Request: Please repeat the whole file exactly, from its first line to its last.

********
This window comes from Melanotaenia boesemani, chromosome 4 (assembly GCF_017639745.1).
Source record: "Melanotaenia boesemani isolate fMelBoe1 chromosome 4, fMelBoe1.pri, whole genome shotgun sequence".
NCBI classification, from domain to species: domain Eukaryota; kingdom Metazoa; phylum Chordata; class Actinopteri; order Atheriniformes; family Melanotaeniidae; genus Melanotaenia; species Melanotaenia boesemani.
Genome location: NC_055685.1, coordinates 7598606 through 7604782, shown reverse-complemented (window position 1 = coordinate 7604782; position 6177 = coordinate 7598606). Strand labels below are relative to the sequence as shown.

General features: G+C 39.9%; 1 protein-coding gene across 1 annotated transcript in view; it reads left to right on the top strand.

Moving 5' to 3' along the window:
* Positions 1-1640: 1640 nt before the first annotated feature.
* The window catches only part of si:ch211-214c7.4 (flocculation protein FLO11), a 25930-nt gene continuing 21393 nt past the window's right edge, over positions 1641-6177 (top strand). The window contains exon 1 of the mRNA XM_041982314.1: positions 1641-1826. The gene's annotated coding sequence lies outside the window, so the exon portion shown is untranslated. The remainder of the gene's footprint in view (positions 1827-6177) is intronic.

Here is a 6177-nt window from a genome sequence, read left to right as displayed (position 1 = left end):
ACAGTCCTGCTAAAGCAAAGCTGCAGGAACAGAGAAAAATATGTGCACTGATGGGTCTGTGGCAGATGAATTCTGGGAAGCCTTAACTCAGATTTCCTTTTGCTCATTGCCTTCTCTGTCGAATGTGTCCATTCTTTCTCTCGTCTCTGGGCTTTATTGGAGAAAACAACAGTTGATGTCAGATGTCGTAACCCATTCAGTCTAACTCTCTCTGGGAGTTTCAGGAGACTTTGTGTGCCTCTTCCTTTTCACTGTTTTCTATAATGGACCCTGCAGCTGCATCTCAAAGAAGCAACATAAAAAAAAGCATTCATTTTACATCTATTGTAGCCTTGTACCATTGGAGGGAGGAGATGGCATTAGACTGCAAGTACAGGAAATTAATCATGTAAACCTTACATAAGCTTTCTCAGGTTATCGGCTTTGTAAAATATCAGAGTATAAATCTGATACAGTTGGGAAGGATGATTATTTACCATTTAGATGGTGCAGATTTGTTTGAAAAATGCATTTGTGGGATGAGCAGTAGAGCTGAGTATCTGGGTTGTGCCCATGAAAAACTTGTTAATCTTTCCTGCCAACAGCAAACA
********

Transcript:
This window comes from Melanotaenia boesemani, chromosome 4 (assembly GCF_017639745.1).
Source record: "Melanotaenia boesemani isolate fMelBoe1 chromosome 4, fMelBoe1.pri, whole genome shotgun sequence".
NCBI classification, from domain to species: domain Eukaryota; kingdom Metazoa; phylum Chordata; class Actinopteri; order Atheriniformes; family Melanotaeniidae; genus Melanotaenia; species Melanotaenia boesemani.
Genome location: NC_055685.1, coordinates 7598606 through 7604782, shown reverse-complemented (window position 1 = coordinate 7604782; position 6177 = coordinate 7598606). Strand labels below are relative to the sequence as shown.

General features: G+C 39.9%; 1 protein-coding gene across 1 annotated transcript in view; it reads left to right on the top strand.

Moving 5' to 3' along the window:
* Positions 1-1640: 1640 nt before the first annotated feature.
* The window catches only part of si:ch211-214c7.4 (flocculation protein FLO11), a 25930-nt gene continuing 21393 nt past the window's right edge, over positions 1641-6177 (top strand). The window contains exon 1 of the mRNA XM_041982314.1: positions 1641-1826. The gene's annotated coding sequence lies outside the window, so the exon portion shown is untranslated. The remainder of the gene's footprint in view (positions 1827-6177) is intronic.

Here is a 6177-nt window from a genome sequence, read left to right as displayed (position 1 = left end):
ACAGTCCTGCTAAAGCAAAGCTGCAGGAACAGAGAAAAATATGTGCACTGATGGGTCTGTGGCAGATGAATTCTGGGAAGCCTTAACTCAGATTTCCTTTTGCTCATTGCCTTCTCTGTCGAATGTGTCCATTCTTTCTCTCGTCTCTGGGCTTTATTGGAGAAAACAACAGTTGATGTCAGATGTCGTAACCCATTCAGTCTAACTCTCTCTGGGAGTTTCAGGAGACTTTGTGTGCCTCTTCCTTTTCACTGTTTTCTATAATGGACCCTGCAGCTGCATCTCAAAGAAGCAACATAAAAAAAAGCATTCATTTTACATCTATTGTAGCCTTGTACCATTGGAGGGAGGAGATGGCATTAGACTGCAAGTACAGGAAATTAATCATGTAAACCTTACATAAGCTTTCTCAGGTTATCGGCTTTGTAAAATATCAGAGTATAAATCTGATACAGTTGGGAAGGATGATTATTTACCATTTAGATGGTGCAGATTTGTTTGAAAAATGCATTTGTGGGATGAGCAGTAGAGCTGAGTATCTGGGTTGTGCCCATGAAAAACTTGTTAATCTTTCCTGCCAACAGCAAACA